One in four children in remission from acute lymphocytic leukemia (ALL) may not be adhering to the recommended daily regimen of oral 6-mercaptopurine (6MP) to avert a relapse, especially those in African American and Asian families, according to a new study by the Children's Oncology Group (COG), the National Cancer Institute-supported collaboration between investigators at multiple institutions. The study is now online ahead of print in Blood (DOI: 10.1182/blood-2014-01-552166).
For the study, led by Smita Bhatia, MD, Director of the Center for Cancer Survivorship at City of Hope, a team of researchers tracked daily adherence to daily doses of 6MP among 298 children with ALL from 77 participating pediatric hospitals across the country.
Adherence was measured for five months using a monitoring device that electronically reported every time the cap on a bottle of 6MP was opened. The subjects were also tested each month for levels of erythrocyte thioguanine nucleotide, a biomarker of 6MP.
As many as 95 percent of children treated for ALL enter remission within a month of cancer therapy, but an estimated 20 percent relapse. To minimize this risk, patients are treated with an oral chemotherapy agent like 6MP every day for two years. But even skipping 10 days out of 100 days can make the children significantly more vulnerable to a relapse, Bhatia explained in an interview.
The results showed that the risk of ALL relapse was 3.1-fold higher when a daily oral 6MP regimen was followed less than 90 percent of the time.
Most striking were the racial differences in compliance, with African American children adhering to the daily regimen least often, with 46 percent failing to take at least 90 percent of their medication. Although children of Asian descent took their medication more consistently, 28 percent of them also fell below the 90 percent threshold, and while non-Hispanic white children had the best compliance rate, 14 percent failed to meet the criterion for relapse prevention.
“While we don't yet know why children of different races have significantly different survival rates for ALL, we do know that adherence to maintenance medication is critical to these children's survival,” she said.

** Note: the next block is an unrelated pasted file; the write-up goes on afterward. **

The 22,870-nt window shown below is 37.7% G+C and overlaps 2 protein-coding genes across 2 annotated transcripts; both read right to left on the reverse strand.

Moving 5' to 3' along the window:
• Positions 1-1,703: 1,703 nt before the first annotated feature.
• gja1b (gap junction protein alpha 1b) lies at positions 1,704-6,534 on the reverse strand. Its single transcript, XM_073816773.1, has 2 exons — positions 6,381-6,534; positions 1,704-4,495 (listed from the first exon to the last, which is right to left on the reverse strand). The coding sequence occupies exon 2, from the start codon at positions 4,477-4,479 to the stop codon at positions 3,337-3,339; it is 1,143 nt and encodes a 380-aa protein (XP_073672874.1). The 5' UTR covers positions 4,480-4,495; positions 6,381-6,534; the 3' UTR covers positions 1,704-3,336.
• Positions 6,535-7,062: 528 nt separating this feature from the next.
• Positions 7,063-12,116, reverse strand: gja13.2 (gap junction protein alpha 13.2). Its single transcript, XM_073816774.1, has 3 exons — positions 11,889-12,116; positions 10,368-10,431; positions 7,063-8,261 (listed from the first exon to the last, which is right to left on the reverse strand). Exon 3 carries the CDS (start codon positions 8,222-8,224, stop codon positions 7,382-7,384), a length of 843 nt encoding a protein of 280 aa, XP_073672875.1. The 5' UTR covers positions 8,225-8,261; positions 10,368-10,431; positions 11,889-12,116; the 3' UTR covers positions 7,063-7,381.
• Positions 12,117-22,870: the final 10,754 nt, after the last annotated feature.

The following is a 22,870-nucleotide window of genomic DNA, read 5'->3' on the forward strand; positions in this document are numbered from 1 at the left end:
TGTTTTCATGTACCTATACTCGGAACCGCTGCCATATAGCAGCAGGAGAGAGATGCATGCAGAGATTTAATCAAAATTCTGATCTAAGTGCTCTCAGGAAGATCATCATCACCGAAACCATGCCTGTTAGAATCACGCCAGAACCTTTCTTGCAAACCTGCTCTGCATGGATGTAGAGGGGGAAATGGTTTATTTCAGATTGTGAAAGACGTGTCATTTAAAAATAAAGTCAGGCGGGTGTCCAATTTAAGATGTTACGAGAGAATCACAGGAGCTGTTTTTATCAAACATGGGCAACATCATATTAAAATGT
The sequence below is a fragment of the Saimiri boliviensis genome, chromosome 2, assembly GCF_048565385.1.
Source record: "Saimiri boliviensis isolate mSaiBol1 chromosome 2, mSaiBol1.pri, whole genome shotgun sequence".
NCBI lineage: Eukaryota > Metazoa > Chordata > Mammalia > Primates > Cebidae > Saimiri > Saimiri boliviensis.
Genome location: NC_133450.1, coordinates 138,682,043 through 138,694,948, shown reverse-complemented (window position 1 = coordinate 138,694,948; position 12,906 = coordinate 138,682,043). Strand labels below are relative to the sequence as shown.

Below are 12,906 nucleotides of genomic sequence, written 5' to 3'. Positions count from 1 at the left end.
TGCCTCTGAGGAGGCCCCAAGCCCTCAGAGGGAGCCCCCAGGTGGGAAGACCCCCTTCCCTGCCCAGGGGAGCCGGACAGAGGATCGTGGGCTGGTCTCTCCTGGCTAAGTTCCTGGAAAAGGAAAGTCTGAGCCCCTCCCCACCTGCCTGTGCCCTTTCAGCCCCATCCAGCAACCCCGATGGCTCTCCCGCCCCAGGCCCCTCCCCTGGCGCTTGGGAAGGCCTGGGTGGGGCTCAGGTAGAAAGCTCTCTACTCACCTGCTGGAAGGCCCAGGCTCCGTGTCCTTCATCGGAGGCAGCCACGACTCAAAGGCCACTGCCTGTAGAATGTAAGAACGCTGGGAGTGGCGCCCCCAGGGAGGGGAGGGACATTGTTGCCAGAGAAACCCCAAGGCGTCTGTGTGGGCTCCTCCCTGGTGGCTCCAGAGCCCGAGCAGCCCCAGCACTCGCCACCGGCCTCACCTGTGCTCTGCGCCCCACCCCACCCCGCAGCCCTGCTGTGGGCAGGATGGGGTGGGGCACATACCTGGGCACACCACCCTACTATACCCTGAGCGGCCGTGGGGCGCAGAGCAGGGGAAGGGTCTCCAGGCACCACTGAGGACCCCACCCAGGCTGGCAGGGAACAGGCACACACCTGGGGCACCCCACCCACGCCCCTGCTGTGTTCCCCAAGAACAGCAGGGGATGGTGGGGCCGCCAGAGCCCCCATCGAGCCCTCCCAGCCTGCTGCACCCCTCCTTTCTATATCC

The findings counter somewhat the widely held belief that compliance is directly linked to lower income and less educated parents. Questionnaires completed by parents and caregivers showed that while the African American children came largely from low-income, single-family households with lower parental education level, most Asian children came from higher-income, nuclear families with well-educated parents.
“Despite representing both sociodemographic extremes, neither group adhered to their medication as consistently as the non-Hispanic white children,” Bhatia said. “We were surprised that the adherence was so low for Asian children; however they came from different geographic and cultural backgrounds. Currently we are carefully examining our data for potential explanations.”
Adherence rates were found to be significantly higher among Asian and African American children where a single adult (usually mothers) acted as the full-time caregiver and medication administrator, while more African American children came from households with relatively lower levels of maternal education, and those in single-parent, multiple-children households had more trouble adhering to a daily treatment. Asian children were more vulnerable if they came from low-income households, while non-Hispanic whites did not take their medication as consistently if the father had a low education level.
Regardless of these factors, the most common reason for children not taking their 6MP medication was forgetfulness, Bhatia said.
“In an overwhelming majority, the primary reason given was that they forget to take their pills each day.” One possible reason could be that children in remission typically do not have any symptoms. “They are healthy and back to school, and involved in all of the typical activities of children their age, which can make it difficult to remember to take their daily medication. Also, the disease does not return immediately if they skip some doses.”
Bhatia and her team have developed a web-based platform that can send daily text reminders to parents and caregivers supervising and dispensing children's medication. The intervention is currently being tested in a randomized trial across 78 COG institutions.